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Lawyer says Dominion vote-flip in Michigan was due to software, not 'human error'

Disputes Secretary of State's version of events.

Updated: December 17, 2020 - 8:27am

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A lawyer says Michigan’s explanation of a voting controversy in Antrim County is false, and that a misallocation of votes seen on Election Day was not due to human error but to a malfunction of widely-used voting software. 

Antrim County, Mich., made headlines last month when the reliably red county unexpectedly flipped blue in favor of Joe Biden. Following investigations into the upset, the state claimed that a staffer had failed to update the county's Dominion Voting Systems software, leading to thousands of votes for Trump being mistakenly flipped in favor of Biden.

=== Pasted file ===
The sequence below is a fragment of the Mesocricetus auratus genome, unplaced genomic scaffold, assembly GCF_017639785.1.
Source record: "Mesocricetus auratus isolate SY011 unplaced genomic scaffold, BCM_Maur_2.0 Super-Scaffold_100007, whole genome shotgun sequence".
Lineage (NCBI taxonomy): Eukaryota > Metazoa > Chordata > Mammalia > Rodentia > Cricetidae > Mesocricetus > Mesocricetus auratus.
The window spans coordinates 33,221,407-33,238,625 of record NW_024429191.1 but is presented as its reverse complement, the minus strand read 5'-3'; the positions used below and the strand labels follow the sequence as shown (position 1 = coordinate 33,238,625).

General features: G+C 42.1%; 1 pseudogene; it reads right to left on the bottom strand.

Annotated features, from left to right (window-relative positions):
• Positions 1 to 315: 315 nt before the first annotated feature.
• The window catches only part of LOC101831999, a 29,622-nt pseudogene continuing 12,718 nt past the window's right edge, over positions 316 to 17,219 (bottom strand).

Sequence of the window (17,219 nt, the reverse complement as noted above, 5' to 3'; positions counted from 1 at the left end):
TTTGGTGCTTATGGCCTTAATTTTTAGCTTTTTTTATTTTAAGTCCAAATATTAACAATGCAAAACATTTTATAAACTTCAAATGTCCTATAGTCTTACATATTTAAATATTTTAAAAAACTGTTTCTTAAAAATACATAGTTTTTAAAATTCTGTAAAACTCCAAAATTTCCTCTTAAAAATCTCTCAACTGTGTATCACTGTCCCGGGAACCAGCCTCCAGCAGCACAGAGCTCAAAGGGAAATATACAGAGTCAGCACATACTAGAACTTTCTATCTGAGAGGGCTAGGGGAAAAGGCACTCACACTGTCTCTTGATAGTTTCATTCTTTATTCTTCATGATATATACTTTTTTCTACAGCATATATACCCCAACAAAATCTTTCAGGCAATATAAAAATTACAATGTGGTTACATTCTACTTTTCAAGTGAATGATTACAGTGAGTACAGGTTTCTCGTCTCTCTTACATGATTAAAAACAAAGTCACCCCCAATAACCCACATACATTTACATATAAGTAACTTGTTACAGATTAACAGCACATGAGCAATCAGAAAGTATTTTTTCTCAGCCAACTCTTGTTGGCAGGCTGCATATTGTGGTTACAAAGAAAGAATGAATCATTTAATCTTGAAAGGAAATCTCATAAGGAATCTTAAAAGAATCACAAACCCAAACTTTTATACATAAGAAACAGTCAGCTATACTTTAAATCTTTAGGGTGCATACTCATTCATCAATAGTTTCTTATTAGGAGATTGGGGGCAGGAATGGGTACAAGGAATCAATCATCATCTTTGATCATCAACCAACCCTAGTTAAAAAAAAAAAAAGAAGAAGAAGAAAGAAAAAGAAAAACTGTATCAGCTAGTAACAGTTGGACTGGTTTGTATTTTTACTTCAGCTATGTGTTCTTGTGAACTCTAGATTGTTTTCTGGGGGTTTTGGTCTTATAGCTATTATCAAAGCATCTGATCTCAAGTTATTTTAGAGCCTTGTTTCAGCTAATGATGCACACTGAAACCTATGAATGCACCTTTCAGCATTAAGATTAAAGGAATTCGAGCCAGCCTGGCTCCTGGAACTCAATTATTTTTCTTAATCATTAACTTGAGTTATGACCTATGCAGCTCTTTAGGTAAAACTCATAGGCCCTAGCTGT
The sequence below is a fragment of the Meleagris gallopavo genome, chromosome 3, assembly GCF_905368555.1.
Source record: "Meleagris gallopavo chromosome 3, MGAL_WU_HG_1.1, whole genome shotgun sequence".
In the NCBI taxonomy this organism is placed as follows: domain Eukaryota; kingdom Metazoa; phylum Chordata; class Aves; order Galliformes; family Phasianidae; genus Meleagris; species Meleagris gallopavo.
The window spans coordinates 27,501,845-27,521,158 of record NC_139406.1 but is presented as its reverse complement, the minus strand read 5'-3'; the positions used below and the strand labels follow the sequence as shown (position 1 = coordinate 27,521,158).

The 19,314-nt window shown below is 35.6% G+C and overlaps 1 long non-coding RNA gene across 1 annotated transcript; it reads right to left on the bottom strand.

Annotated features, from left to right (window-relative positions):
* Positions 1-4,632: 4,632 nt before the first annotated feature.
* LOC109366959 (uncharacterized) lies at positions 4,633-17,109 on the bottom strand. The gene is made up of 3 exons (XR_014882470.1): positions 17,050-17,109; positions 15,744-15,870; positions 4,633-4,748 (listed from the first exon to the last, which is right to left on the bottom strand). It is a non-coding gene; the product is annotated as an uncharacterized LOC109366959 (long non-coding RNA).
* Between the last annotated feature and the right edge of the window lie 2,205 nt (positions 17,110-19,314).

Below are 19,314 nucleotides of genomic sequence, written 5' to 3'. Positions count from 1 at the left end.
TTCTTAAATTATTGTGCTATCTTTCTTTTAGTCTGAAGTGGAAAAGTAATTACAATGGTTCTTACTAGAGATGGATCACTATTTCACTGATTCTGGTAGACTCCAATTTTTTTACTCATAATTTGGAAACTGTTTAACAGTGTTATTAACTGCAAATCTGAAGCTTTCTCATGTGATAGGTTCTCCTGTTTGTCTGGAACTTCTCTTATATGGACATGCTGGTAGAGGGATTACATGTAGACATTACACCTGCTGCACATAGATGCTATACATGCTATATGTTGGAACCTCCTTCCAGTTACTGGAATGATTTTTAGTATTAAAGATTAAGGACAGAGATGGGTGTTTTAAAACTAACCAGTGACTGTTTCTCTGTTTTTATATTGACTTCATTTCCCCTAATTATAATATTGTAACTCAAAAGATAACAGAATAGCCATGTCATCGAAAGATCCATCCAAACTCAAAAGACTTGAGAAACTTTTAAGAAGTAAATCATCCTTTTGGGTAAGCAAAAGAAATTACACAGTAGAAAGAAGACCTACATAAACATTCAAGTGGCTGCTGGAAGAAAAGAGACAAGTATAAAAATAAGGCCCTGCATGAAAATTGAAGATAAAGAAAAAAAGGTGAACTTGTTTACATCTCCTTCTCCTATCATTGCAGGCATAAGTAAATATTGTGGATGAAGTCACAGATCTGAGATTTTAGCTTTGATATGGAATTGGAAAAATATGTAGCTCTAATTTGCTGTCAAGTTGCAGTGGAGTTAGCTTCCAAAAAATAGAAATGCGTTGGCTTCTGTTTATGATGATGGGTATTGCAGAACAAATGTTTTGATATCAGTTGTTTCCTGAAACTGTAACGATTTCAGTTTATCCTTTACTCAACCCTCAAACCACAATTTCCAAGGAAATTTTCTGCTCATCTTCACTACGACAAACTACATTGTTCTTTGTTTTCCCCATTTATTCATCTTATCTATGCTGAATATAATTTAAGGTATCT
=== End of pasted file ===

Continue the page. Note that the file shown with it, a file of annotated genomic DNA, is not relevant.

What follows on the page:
Yet Matthew DePerno, a Michigan lawyer representing an Antrim County resident in a suit against the county, said this week that investigations have indicated that the glitch was explicitly software-related and not tied to human error. 

"Secretary of State Jocelyn Benson said it happened by human error," he said on Newsmax on Friday. "We discovered that's not true, that's a lie. It didn't happen by human error. It happened by a computer program called Dominion Voting System[s]."

He claimed a team of experts has been "running analysis through [the] forensic image" of the tabulation machine since last week. 

The results of the forensic investigation into Dominion's machines are currently under a protective order. DePerno has asked for that order to be lifted. Circuit Judge Kevin Elsenheimer will address that request at a Monday hearing.

The Michigan secretary of state's office did not immediately return requests for comment on Saturday. DePerno also did not immediately respond to an email and text message. 

Dominion Voting Systems is widely used throughout Michigan and a majority of U.S. states. 

Jenna Ellis, a senior legal adviser to President Trump's 2020 campaign, said the campaign is watching the controversy. 

"Like all Americans interested in election integrity, we look forward to when the results of the forensic audit may be shared with the public," she told Just the News. 

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